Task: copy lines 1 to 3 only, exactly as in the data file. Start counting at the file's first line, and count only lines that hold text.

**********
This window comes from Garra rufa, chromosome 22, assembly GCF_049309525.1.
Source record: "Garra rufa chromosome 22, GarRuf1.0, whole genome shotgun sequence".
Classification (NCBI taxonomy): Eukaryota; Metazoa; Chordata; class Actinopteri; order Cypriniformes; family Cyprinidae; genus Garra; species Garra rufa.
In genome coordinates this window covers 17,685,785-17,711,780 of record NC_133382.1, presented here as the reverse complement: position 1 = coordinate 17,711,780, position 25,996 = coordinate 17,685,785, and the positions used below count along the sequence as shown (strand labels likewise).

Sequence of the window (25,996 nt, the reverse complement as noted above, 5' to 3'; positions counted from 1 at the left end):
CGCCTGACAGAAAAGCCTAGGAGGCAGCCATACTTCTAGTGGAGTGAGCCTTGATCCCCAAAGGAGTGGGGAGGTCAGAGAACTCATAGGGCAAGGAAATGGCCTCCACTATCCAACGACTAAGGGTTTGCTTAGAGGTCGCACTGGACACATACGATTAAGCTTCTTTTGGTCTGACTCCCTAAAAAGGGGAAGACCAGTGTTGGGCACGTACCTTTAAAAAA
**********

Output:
This window comes from Garra rufa, chromosome 22, assembly GCF_049309525.1.
Source record: "Garra rufa chromosome 22, GarRuf1.0, whole genome shotgun sequence".
Classification (NCBI taxonomy): Eukaryota; Metazoa; Chordata; class Actinopteri; order Cypriniformes; family Cyprinidae; genus Garra; species Garra rufa.